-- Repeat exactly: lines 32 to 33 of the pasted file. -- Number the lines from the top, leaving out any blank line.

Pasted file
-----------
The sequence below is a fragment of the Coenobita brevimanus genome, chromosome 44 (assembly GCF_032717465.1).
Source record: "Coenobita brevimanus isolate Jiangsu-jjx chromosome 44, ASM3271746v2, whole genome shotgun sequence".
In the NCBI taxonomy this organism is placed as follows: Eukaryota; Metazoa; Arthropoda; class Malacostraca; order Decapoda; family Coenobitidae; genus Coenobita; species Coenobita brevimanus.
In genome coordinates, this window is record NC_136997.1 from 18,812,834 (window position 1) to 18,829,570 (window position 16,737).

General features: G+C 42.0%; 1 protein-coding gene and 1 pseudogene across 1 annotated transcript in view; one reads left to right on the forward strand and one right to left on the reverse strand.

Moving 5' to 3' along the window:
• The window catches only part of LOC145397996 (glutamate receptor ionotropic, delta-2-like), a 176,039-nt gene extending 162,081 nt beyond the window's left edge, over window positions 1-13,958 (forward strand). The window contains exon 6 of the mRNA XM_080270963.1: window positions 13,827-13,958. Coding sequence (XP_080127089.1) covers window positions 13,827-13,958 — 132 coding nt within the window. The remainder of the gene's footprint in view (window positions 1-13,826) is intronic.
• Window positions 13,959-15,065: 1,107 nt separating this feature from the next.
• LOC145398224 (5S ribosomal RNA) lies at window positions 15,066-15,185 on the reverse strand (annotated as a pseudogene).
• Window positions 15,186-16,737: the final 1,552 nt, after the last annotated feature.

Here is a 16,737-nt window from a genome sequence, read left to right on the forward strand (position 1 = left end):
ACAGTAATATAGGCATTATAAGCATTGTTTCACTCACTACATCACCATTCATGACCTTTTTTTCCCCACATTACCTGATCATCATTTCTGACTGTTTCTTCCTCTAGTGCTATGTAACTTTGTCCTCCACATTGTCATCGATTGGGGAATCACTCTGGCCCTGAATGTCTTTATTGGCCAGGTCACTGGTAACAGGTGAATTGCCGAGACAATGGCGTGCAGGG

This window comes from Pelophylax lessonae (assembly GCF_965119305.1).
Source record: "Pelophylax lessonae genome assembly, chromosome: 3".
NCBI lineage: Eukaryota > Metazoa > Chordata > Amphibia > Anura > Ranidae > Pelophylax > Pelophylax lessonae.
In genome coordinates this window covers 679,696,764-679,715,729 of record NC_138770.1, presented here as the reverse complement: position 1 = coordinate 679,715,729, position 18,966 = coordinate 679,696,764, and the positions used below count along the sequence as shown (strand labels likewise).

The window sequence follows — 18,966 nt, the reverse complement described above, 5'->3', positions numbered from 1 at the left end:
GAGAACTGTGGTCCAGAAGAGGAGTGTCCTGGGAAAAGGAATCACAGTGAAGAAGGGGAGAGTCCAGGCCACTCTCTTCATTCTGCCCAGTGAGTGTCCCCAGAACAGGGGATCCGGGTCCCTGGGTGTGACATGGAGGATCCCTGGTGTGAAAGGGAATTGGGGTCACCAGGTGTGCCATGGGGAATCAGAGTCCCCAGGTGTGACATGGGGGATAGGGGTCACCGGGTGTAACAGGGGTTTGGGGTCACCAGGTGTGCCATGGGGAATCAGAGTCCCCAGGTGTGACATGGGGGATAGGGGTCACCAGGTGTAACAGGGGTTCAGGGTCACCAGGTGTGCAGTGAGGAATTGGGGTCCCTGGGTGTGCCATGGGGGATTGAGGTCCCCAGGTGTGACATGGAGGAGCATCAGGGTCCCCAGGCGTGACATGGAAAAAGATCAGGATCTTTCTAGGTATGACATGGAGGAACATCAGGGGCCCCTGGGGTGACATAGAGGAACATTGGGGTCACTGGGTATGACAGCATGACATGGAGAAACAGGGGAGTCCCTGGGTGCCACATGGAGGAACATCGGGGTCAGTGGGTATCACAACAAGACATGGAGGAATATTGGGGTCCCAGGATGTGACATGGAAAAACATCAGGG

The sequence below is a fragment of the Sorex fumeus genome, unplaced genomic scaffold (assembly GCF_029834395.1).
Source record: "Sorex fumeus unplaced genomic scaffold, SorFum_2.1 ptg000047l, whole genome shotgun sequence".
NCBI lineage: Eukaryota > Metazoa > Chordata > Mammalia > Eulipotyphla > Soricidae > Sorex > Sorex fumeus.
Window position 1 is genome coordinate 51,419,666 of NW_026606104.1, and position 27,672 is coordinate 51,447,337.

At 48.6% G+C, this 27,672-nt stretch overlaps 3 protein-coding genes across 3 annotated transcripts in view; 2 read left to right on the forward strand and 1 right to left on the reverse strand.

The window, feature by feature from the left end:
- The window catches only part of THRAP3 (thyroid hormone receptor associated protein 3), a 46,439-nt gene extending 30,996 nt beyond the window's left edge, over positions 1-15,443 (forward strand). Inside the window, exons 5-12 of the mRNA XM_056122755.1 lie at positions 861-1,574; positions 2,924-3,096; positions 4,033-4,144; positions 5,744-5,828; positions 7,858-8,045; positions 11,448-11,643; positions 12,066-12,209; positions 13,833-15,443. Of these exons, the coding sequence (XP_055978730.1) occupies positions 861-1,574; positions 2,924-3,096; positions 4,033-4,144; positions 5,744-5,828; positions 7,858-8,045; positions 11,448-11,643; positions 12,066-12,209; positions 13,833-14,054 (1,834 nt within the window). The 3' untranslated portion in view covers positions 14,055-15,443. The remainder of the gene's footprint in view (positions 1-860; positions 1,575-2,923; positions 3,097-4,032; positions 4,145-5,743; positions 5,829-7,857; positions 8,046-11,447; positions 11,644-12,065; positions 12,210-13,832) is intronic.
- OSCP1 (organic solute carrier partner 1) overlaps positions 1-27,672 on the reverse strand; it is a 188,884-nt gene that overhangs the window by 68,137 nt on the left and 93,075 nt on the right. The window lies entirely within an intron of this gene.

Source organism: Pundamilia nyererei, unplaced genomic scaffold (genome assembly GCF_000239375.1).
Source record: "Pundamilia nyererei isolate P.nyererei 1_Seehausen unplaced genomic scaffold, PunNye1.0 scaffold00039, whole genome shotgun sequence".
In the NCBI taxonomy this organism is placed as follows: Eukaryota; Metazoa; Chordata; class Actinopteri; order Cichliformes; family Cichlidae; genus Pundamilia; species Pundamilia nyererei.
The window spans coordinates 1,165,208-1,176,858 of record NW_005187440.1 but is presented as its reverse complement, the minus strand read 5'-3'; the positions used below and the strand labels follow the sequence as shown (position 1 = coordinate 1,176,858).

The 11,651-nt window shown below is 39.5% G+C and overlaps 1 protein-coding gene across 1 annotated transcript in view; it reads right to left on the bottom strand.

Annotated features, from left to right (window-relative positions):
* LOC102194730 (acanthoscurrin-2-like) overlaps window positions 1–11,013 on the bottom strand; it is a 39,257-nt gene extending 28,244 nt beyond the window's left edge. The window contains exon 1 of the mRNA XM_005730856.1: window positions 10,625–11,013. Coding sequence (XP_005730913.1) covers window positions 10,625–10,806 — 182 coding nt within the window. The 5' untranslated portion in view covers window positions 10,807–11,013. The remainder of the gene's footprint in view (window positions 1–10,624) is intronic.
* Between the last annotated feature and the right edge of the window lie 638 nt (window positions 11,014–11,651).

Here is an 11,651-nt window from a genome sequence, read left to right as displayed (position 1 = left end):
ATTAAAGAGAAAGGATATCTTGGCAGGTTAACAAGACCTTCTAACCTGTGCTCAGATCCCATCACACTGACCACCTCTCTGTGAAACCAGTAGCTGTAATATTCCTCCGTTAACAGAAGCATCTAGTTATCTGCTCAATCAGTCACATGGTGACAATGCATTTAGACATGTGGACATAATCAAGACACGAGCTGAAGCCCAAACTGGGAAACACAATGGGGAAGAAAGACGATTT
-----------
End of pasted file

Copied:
Annotated features, from left to right (window-relative positions):
* LOC102194730 (acanthoscurrin-2-like) overlaps window positions 1–11,013 on the bottom strand; it is a 39,257-nt gene extending 28,244 nt beyond the window's left edge. The window contains exon 1 of the mRNA XM_005730856.1: window positions 10,625–11,013. Coding sequence (XP_005730913.1) covers window positions 10,625–10,806 — 182 coding nt within the window. The 5' untranslated portion in view covers window positions 10,807–11,013. The remainder of the gene's footprint in view (window positions 1–10,624) is intronic.